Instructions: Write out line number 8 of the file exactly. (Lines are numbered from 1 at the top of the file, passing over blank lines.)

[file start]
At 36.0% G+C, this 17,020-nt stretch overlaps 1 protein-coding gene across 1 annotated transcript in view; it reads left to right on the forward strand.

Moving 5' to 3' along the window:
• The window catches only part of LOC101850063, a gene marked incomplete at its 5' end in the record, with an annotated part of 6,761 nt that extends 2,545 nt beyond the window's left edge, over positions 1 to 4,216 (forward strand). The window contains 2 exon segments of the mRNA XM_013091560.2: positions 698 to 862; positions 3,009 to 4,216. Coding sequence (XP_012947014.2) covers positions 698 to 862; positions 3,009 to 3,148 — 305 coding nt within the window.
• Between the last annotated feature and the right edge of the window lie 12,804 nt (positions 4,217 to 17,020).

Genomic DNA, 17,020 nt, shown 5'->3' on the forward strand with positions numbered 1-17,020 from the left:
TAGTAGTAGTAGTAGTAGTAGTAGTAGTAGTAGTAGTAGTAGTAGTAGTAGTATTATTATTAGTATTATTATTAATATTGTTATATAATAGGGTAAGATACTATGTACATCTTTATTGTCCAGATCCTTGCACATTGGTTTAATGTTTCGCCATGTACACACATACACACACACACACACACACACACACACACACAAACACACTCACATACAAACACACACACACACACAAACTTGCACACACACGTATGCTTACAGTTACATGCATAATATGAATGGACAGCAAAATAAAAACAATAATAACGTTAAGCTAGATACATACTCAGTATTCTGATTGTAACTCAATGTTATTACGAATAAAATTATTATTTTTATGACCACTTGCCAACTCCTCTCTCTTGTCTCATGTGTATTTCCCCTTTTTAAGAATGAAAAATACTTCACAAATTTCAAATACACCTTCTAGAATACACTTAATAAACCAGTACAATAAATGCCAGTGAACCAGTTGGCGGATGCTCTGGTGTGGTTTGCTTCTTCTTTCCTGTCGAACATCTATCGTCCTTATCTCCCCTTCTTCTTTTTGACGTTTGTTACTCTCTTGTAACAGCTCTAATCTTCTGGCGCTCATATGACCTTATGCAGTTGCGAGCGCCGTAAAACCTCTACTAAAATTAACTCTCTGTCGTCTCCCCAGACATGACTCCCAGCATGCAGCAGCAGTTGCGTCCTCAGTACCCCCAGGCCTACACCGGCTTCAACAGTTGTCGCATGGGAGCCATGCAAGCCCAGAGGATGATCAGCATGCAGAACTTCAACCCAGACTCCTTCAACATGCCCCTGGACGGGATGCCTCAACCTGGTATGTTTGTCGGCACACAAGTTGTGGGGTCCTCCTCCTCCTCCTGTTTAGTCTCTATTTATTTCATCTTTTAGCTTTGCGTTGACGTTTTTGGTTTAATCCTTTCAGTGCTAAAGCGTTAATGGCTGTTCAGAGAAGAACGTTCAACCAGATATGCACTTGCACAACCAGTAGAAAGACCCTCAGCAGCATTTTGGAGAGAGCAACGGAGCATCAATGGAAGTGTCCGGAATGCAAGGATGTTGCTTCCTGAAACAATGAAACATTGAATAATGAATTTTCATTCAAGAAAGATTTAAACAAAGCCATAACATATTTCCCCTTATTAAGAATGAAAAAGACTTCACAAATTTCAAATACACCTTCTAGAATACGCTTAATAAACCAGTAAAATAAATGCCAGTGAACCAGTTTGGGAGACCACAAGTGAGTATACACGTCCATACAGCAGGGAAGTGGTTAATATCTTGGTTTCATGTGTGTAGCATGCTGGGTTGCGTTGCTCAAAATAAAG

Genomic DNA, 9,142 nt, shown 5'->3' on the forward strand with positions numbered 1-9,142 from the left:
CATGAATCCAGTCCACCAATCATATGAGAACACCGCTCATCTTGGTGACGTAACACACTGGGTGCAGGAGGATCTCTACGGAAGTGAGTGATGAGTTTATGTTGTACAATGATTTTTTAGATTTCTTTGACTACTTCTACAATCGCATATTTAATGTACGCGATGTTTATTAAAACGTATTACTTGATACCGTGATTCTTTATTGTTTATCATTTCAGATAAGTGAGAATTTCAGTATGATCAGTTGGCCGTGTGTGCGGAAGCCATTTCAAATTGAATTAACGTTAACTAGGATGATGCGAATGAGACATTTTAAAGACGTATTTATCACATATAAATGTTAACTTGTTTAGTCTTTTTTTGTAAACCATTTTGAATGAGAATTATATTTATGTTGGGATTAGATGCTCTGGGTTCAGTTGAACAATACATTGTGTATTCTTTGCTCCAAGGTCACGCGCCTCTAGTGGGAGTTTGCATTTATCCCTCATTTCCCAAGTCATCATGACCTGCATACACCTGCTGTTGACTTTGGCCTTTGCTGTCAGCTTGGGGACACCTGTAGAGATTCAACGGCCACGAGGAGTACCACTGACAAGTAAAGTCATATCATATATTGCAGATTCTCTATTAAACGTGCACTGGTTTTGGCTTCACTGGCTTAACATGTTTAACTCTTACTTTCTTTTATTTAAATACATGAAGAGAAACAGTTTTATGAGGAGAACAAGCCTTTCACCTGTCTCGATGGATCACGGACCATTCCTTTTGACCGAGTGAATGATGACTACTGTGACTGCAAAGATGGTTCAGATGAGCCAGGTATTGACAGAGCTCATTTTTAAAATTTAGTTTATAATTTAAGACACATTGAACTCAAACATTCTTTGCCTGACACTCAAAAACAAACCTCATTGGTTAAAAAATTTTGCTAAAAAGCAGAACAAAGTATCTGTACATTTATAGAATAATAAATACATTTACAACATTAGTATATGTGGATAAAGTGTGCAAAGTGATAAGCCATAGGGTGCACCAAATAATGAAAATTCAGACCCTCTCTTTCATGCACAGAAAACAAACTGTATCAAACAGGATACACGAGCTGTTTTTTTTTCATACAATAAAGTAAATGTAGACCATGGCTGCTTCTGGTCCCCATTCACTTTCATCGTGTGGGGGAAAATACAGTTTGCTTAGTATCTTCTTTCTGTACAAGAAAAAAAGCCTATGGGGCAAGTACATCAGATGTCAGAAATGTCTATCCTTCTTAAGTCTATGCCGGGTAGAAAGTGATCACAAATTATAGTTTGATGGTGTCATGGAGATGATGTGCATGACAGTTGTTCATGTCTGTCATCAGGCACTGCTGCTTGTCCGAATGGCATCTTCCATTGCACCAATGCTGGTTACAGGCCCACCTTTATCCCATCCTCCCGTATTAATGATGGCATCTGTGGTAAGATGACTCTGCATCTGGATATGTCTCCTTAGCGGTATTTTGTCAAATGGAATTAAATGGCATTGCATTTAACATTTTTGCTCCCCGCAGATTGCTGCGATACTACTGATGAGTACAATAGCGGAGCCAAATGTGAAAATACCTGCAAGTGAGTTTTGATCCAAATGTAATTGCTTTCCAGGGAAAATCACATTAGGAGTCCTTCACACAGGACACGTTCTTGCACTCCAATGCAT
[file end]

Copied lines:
CATGAATCCAGTCCACCAATCATATGAGAACACCGCTCATCTTGGTGACGTAACACACTGGGTGCAGGAGGATCTCTACGGAAGTGAGTGATGAGTTTATGTTGTACAATGATTTTTTAGATTTCTTTGACTACTTCTACAATCGCATATTTAATGTACGCGATGTTTATTAAAACGTATTACTTGATACCGTGATTCTTTATTGTTTATCATTTCAGATAAGTGAGAATTTCAGTATGATCAGTTGGCCGTGTGTGCGGAAGCCATTTCAAATTGAATTAACGTTAACTAGGATGATGCGAATGAGACATTTTAAAGACGTATTTATCACATATAAATGTTAACTTGTTTAGTCTTTTTTTGTAAACCATTTTGAATGAGAATTATATTTATGTTGGGATTAGATGCTCTGGGTTCAGTTGAACAATACATTGTGTATTCTTTGCTCCAAGGTCACGCGCCTCTAGTGGGAGTTTGCATTTATCCCTCATTTCCCAAGTCATCATGACCTGCATACACCTGCTGTTGACTTTGGCCTTTGCTGTCAGCTTGGGGACACCTGTAGAGATTCAACGGCCACGAGGAGTACCACTGACAAGTAAAGTCATATCATATATTGCAGATTCTCTATTAAACGTGCACTGGTTTTGGCTTCACTGGCTTAACATGTTTAACTCTTACTTTCTTTTATTTAAATACATGAAGAGAAACAGTTTTATGAGGAGAACAAGCCTTTCACCTGTCTCGATGGATCACGGACCATTCCTTTTGACCGAGTGAATGATGACTACTGTGACTGCAAAGATGGTTCAGATGAGCCAGGTATTGACAGAGCTCATTTTTAAAATTTAGTTTATAATTTAAGACACATTGAACTCAAACATTCTTTGCCTGACACTCAAAAACAAACCTCATTGGTTAAAAAATTTTGCTAAAAAGCAGAACAAAGTATCTGTACATTTATAGAATAATAAATACATTTACAACATTAGTATATGTGGATAAAGTGTGCAAAGTGATAAGCCATAGGGTGCACCAAATAATGAAAATTCAGACCCTCTCTTTCATGCACAGAAAACAAACTGTATCAAACAGGATACACGAGCTGTTTTTTTTTCATACAATAAAGTAAATGTAGACCATGGCTGCTTCTGGTCCCCATTCACTTTCATCGTGTGGGGGAAAATACAGTTTGCTTAGTATCTTCTTTCTGTACAAGAAAAAAAGCCTATGGGGCAAGTACATCAGATGTCAGAAATGTCTATCCTTCTTAAGTCTATGCCGGGTAGAAAGTGATCACAAATTATAGTTTGATGGTGTCATGGAGATGATGTGCATGACAGTTGTTCATGTCTGTCATCAGGCACTGCTGCTTGTCCGAATGGCATCTTCCATTGCACCAATGCTGGTTACAGGCCCACCTTTATCCCATCCTCCCGTATTAATGATGGCATCTGTGGTAAGATGACTCTGCATCTGGATATGTCTCCTTAGCGGTATTTTGTCAAATGGAATTAAATGGCATTGCATTTAACATTTTTGCTCCCCGCAGATTGCTGCGATACTACTGATGAGTACAATAGCGGAGCCAAATGTGAAAATACCTGCAAGTGAGTTTTGATCCAAATGTAATTGCTTTCCAGGGAAAATCACATTAGGAGTCCTTCACACAGGACACGTTCTTGCACTCCAATGCAT